Vedic astrology, also known as Vēdānga or Indian astrology, is an ancient science which deals with the study of celestial bodies and their influence over human life. The word ‘Vēdānga’ itself shows that astrology has its roots and is an integral part of the Vēdās. The literary translation of Vēdānga is ‘the limb of Vēdās’. Humanity has, from time immemorial, upheld the belief that astrology has an important influence over the growth of living beings and the course of their life. History testifies the presence of astrologers in Babylonia as early as 3000 BC. But astrology had developed as a science in India much before this. It is believed that ancient scriptures like Sūrya Siddhāntha and Vēdānga Jyothisham are more than 5000 years old. Astrology is perhaps one of the oldest, deepest and greatest sciences of the world.
2. Chhanda – Learning the correct expression of vedic suktās.
3. Vyākaraṇa – Helps to learn the grammatical aspect.
4. Nirukta – Useful in understanding the difficult words, pādās and mantrās.
5. Kalpa – Helps to comprehend the ritualistic aspect of vēdas.
6. Jyothisham or Astrology – The eyes of Vēdas, enabling to see the past, present and the future.
Jyotisham (Astrology) is one of the part of Vedas. Jyotisham has been divided into three main branches:
- Siddhānta: Indian astronomy, calculating the position of the planets and other heavenly bodies. Hindu calendar (Pānchānga) is created from that calculation. ‘Siddhāntā Sirómāni’ and ‘Sūryā Śiddhāntā’ are two main books on Hindu astronomy. According to this theory, the earth is motionless and it is not considered as a planet. Seven planets (Moon, Mercury, Venus, Sun, Mars, Jupiter, Saturn) revolve around the earth.
- Samhitā: Mundane astrology, predicting important events related to countries such as war, earthquakes, political events, financial positions, house and construction related matters (Vāstu Śāstra), animals, portents, omens, and so on. It is also concerned with the calculation of Sūbhā Mūhūrtā for Brātā, pārbā and Sānskārā.
- Horā or ‘Jātakā’: Predictive astrology where the astrologer makes predictions about future events in a person’s life based on a birth chart (Jānmā kūndāli) which records the exact time of birth and the positions of the planets at the time. Hōra is classified into four categories:a) Jāthakam:Determined on the basis of a child’s time of birth or the time of beginning of an activity, and whose fate is predicted with the help of planetary position and conjunction. Three systems are commonly used for this:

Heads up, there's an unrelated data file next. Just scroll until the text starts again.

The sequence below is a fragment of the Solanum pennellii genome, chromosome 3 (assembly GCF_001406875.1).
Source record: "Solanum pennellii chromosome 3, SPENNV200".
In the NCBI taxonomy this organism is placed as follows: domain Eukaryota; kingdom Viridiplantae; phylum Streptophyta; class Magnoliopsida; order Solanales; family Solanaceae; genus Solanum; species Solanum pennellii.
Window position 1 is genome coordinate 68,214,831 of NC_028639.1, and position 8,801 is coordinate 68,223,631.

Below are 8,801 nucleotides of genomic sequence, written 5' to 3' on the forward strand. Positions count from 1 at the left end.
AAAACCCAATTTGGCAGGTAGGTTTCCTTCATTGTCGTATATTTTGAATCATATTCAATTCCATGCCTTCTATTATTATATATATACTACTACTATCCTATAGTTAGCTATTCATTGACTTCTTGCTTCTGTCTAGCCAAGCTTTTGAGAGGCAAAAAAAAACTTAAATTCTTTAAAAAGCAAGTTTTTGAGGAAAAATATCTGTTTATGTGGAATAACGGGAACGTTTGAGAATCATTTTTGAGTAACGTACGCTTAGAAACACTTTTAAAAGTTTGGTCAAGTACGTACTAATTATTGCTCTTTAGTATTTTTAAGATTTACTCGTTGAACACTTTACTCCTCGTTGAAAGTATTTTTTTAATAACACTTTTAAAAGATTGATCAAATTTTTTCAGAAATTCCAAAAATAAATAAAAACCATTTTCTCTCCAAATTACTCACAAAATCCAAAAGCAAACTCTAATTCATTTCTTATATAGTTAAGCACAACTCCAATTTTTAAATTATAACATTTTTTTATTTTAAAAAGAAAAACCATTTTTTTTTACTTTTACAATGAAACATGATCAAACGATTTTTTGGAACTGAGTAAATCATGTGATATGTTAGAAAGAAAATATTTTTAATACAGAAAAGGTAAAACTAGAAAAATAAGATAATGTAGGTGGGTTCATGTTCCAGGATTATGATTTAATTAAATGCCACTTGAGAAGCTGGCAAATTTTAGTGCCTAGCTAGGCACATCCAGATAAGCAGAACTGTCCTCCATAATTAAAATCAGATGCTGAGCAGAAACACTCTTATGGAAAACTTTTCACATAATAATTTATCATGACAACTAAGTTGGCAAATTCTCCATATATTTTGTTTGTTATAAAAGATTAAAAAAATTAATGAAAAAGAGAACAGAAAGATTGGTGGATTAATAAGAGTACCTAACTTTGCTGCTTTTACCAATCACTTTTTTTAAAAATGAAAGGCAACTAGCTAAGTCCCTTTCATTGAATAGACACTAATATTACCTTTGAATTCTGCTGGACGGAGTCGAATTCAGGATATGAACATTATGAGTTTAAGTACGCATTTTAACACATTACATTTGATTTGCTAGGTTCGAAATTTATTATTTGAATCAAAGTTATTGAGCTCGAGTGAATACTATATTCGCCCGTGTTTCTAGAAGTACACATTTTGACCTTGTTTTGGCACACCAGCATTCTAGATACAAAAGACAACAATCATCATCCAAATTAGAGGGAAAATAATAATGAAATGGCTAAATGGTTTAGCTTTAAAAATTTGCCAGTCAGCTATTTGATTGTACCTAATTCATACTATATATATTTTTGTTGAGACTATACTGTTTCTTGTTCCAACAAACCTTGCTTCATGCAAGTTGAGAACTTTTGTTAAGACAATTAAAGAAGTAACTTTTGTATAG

- Parāśari: This is the most popular method. As it uses elaborate mathematical processes it can provide extremely accurate forecasts on the basis of horoscope.
- Jaimini: This highly complex system is based on small verses. The fact that each verse can be subject to completely different interpretations renders this system a challenge to learn.
- Tajika: This system is used to make yearly predictions.
b) Praśnam: This method is very similar to the study of natal horoscope. Natal Horoscope is based on the planetary disposition at the time of a person’s birth, whereas Praśnam is the forecast from a horoscope prepared on the basis of the time when a person raises a question.
c) Muhūrta: It is the method of selecting suitable time to start or do any activity.
d) Nimitham: These are forecasts based on the omens and signs at a particular point of time. Some consider this as a part of Samhita.
- Rāśi – zodiacal signs
- Nakṣatras – lunar mansions
- Daśā-s – planetary periods
- Grahas – planets
- Gocharas – transits
- Yogas – planetary combinations
- Bhāvas – houses
- Dṛṣṭis – aspects
You have the power to reshape and redefine any experience, no matter how devastating it seems. Look at your experience, and ask “How can I use this for my own growth?”
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